The early portion of the third quarter was disappointing, because the Wolves allowed themselves to be bullied by aggressive defense. That changed when Andrew Wiggins started attacking, drawing a pair of fouls that sent him to the free throw line. Payne also helped turn the game’s momentum by crashing the offensive glass. He kept two possessions alive that ended in Wolves points. The defense tightened up when Gorgui was assigned Gasol, and the Wolves turned a 15-point deficit into a 5-point lead in the fourth quarter. Payne’s stint following the Garnett ejection was the best ball he’s played in his short Wolves tenure. There is a lot that I don’t like about how his game looks right now (funky shooting form, poor defensive awareness, turnover prone) but when he simplified his approach and crashed the boards, he was effective.
Memphis pulled the game out down the stretch, largely because Gasol was such a difficult one-on-one matchup. He only missed 3 shots all night. Gorgui drew a “hooking” foul on one Gasol post up, which led to Marc getting a technical of his own. After that, Gasol knew he was getting the benefit of the doubt star treatment, and sure enough Gorgui was whistled for light contact on the next possession. Kevin Martin hit a pair of threes to make things interesting, but missed a third one — wide open after he head faked in the corner — that would’ve likely forced overtime.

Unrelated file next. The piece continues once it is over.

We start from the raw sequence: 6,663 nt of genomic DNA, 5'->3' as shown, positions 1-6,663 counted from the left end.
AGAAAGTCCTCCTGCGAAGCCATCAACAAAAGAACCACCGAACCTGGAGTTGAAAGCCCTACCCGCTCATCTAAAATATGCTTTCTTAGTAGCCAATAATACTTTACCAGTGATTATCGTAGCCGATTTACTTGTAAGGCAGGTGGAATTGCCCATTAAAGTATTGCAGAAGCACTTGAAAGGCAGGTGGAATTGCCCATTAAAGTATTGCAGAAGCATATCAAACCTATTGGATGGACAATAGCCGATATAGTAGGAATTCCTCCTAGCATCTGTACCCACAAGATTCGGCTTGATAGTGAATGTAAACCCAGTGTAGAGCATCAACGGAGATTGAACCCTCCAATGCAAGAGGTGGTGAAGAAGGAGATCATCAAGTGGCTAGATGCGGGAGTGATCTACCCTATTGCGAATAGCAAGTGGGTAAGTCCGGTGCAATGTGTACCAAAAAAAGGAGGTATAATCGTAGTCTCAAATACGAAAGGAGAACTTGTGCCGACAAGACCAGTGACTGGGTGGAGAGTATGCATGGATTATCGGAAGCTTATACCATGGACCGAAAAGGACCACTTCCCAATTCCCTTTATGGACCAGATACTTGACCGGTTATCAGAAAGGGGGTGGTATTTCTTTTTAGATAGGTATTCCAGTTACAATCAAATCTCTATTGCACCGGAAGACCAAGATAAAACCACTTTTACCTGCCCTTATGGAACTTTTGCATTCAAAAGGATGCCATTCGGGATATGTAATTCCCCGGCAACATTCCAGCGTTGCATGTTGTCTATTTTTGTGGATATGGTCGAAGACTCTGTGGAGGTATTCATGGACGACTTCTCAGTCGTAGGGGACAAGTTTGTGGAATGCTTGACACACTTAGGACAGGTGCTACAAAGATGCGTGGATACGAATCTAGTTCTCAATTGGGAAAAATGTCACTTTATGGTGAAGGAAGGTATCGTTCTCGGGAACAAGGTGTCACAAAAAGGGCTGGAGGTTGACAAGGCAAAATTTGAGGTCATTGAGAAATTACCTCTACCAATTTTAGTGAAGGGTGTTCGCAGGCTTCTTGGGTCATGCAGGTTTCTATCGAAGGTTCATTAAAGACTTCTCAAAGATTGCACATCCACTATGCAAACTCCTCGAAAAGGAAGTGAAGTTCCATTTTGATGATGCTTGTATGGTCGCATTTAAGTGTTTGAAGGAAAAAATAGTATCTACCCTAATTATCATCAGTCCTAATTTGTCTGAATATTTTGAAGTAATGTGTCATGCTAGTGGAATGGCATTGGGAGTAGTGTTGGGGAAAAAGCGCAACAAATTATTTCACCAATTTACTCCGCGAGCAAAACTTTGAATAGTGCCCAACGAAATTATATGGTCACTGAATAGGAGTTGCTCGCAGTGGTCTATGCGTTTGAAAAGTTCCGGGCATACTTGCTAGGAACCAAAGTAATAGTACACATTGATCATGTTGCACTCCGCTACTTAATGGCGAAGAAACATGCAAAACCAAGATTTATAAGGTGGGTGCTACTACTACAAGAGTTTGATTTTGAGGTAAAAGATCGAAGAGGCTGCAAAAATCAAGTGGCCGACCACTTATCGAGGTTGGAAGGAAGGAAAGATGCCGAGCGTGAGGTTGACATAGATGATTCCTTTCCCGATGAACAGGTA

Now that this team has (most of) its health back, I don’t really think moral victories in home games are possible. They play like a good team, and good teams should expect to win at home. That’s an encouraging sign for next year. Andrew Wiggins, who I have barely mentioned, had 25 points last night and looks like he’s quickly approaching star-caliber play. With Wiggins on the wing, Rubio at point guard, and at least three solid big men between Pekovic, Gorgui, and KG, the Wolves should have high expectations from now on.
Some scattered jottings on other Wolves happenings:
* Gary Neal looked great, last night. He provided the burst of scoring off the bench that every team wants from its third guard. He finished with 16 on 4-8 shooting (3-5 from downtown).
- Before those two threes, Martin had one of his worst games in a while. He has been good since he returned to action in late January. In his 10 games leading up to last night’s, he averaged over 22 points per game on 48.2 percent shooting. Last night, he finished 5-18 from the floor, and had a game-worst (-15) plus/minus.
The Wolves’ final 24 games will involve some important auditioning for the future forward roster spots. Let’s assume that Kevin Garnett will be extended for another season or two, since that’s been widely reported and makes logical sense for the purpose that they traded for him. But KG is not a real starting player – he can’t play that many minutes or even a full season’s slate of games.